Thursday, 6 December 2018

Bad Timing



The wind and waves pounded Ayios Antonis all night. I closed the shutters at the front of the house, and let a lively wind blow fresh air through a small high window that looks west to the vine. Winter weather seems to have come early – a rainstorm (kataigitha) with thunder and lightning last week and now a windstorm (fortuna) with winds up to 8 Beaufort, 90 mph. But it wasn’t cold under the duvet, and I enjoyed watching morning patches of sunlight glow from the back window to the east, while the occasional blue showed ahead.
Thankfully Yiannis had managed to finish installing my solar-powered water heater on the roof yesterday. His work is being tested today as the fortuna blows white foam from the waves across the fields. In the harbour, someone was rescuing a submerged boat, said the other Yiannis as he arrived at the house. He, Lisa and I walked inland, enjoying a morning volta among green fields and grazing goats. We had to make a visit to the post office, borrowing Edward’s car to get the job done faster.

Sunlight dappled the hilltops as we drove across the island. Edward had asked us to put some petrol in as the venzinadiko would be closed for the next ten days, and sure enough, men were digging up the forecourt – to replace the lines, said Zafeiris – and vehicles gathering to stock up with fuel. Michalis, wearing his woolly hat as always though surprisingly with no cigarette between clamped lips, was carrying two big containers to keep his fishing boat topped up.
The owner of the car in front of me was an army officer in full dress uniform. I remembered as I drove down the hill that it was the festival of St Nicholas – the patron saint of fishermen, and the saint to whom the main church in Livadia is dedicated. Eleftheria had mentioned she’d been making a cake to take to the celebration yesterday on the eve of the festival at the little church at Plaka.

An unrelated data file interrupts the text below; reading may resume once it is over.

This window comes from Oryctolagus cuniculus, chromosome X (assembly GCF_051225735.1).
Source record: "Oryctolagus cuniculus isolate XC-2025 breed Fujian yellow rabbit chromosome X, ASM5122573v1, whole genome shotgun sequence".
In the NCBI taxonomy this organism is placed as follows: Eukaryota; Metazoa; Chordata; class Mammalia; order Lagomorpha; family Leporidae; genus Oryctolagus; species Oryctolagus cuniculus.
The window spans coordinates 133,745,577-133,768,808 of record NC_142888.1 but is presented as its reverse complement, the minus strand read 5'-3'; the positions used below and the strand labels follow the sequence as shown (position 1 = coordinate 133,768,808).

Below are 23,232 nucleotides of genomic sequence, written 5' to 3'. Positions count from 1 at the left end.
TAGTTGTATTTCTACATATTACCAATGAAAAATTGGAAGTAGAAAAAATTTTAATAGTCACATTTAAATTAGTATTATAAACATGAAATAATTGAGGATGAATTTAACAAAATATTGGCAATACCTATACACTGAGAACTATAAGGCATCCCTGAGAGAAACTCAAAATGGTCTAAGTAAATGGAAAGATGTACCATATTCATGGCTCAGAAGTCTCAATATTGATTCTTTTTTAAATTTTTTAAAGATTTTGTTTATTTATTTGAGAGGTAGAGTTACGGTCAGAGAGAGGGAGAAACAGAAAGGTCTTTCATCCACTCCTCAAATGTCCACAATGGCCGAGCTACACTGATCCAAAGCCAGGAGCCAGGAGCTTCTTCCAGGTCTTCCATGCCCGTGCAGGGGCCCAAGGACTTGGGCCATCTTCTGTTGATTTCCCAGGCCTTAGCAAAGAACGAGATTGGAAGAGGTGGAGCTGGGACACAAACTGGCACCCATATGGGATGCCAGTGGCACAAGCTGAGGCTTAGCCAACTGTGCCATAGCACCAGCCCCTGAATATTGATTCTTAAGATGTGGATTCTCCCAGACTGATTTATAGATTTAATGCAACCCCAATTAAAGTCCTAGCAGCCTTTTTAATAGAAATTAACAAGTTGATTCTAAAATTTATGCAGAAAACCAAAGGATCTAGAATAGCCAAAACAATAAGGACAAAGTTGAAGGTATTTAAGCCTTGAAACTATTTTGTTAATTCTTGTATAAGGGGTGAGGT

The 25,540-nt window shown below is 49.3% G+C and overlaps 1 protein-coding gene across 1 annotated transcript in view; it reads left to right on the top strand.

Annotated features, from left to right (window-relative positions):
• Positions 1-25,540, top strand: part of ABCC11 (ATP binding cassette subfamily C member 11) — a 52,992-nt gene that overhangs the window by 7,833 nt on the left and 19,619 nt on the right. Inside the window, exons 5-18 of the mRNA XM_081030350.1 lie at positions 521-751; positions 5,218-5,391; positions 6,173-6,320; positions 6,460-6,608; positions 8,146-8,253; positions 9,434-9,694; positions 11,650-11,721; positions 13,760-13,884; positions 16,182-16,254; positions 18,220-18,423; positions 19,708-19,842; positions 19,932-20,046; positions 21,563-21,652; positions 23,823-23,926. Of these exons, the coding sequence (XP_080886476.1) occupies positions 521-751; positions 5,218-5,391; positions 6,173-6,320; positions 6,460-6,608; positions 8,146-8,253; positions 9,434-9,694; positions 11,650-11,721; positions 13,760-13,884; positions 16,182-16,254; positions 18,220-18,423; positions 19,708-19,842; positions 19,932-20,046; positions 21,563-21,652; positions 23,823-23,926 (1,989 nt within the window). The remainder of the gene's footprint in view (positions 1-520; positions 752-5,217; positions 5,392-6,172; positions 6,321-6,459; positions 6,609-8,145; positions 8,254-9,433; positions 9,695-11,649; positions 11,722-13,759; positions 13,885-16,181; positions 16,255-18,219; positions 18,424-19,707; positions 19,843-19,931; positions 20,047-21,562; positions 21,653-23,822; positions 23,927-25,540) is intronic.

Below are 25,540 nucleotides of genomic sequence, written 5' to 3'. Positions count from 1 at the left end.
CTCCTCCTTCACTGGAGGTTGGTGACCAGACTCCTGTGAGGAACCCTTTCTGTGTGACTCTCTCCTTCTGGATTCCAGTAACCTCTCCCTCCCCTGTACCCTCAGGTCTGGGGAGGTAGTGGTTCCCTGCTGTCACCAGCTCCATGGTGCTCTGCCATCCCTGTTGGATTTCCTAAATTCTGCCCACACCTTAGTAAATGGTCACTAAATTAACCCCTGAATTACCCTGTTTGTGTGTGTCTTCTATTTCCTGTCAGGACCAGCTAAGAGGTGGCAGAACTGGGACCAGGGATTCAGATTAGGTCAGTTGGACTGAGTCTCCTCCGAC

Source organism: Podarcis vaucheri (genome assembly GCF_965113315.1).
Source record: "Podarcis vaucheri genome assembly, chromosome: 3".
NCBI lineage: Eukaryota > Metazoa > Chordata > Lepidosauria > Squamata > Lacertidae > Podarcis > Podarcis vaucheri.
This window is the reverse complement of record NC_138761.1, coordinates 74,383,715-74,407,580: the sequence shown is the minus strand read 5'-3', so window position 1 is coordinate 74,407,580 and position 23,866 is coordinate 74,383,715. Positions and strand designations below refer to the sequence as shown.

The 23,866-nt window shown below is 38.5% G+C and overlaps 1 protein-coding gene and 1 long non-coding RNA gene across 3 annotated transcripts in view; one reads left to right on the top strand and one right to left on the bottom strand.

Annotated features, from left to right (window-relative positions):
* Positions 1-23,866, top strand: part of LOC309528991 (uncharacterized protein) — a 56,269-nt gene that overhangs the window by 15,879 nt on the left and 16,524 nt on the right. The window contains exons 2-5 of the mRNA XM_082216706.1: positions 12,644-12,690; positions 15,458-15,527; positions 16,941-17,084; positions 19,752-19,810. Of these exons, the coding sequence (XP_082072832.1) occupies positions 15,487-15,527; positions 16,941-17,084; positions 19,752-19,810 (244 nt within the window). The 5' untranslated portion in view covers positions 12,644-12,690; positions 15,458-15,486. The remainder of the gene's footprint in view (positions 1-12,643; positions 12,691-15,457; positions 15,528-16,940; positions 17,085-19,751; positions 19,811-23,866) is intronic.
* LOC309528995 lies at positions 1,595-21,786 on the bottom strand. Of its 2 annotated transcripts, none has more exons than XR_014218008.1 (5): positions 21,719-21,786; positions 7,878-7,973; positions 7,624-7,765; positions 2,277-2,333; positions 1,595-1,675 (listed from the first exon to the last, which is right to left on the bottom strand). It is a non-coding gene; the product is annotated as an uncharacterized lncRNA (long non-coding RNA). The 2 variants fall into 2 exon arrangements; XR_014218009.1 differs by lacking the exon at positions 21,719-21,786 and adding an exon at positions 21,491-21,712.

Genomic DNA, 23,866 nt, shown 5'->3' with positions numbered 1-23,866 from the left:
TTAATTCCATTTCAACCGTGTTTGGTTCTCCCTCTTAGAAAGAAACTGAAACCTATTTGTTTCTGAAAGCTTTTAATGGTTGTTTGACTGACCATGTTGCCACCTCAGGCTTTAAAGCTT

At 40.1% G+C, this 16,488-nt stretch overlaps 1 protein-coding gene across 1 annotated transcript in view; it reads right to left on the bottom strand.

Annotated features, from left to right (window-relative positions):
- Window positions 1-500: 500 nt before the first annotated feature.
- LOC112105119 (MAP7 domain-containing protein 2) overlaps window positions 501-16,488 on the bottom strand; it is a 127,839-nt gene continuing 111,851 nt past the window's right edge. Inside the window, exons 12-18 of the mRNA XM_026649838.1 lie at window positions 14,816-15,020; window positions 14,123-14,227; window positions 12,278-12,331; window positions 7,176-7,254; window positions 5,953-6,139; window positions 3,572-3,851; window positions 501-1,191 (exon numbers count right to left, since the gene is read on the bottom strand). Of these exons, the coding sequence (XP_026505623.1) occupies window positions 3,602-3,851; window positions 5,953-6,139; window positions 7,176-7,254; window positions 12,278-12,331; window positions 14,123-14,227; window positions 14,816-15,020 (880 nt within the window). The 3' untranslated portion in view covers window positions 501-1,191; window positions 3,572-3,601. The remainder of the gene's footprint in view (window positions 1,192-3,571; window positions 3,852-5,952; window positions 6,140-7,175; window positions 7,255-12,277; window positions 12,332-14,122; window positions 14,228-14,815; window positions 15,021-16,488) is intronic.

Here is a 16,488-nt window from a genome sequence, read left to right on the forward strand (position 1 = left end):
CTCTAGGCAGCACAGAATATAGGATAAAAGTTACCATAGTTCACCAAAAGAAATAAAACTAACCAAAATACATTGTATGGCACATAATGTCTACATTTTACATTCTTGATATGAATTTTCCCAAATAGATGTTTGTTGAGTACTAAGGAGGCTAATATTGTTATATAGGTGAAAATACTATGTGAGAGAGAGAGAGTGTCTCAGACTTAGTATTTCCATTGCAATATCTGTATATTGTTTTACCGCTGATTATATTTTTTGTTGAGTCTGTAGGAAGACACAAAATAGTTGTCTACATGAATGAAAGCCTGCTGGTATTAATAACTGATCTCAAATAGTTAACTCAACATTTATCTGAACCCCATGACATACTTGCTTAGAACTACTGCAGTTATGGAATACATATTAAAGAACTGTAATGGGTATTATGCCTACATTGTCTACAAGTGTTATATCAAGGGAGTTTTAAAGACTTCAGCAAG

Sure enough, people were out and about around the square, dressed up and on their way back from church, some sitting having coffee at Yorgos’ kafeneion, some filling the tables at Roula’s. One of the port policemen crossed our path wearing a white peaked cap, and Pantelis was nattily dressed in a blue suit and a blue striped jumper. It was clearly a big day.
At the post office, three parcels awaited us. Merkouris popped in to ask Savvas the postmaster to do him a favour, kissing him on the forehead cheekily. A lady from the village commented that Savvas was all neatly barbered – it had been his name day the day before. Papa Manolis, the priest of Megalo Horio, was there.
Yiannis asked him, ‘How are you?’ In Greek this is literally, ‘What are you doing?’
The answer came as the usual, ‘What can I do? I’m here!’
‘It’s winter,’ Yiannis commented, eliciting mockery.
‘Are you cold?!’ There is usually good-natured banter between Yiannis and the local men, each side pretending they’ve walked a higher mountain that day. ‘How far did you swim today? How many fish did you catch?’
‘Lots!’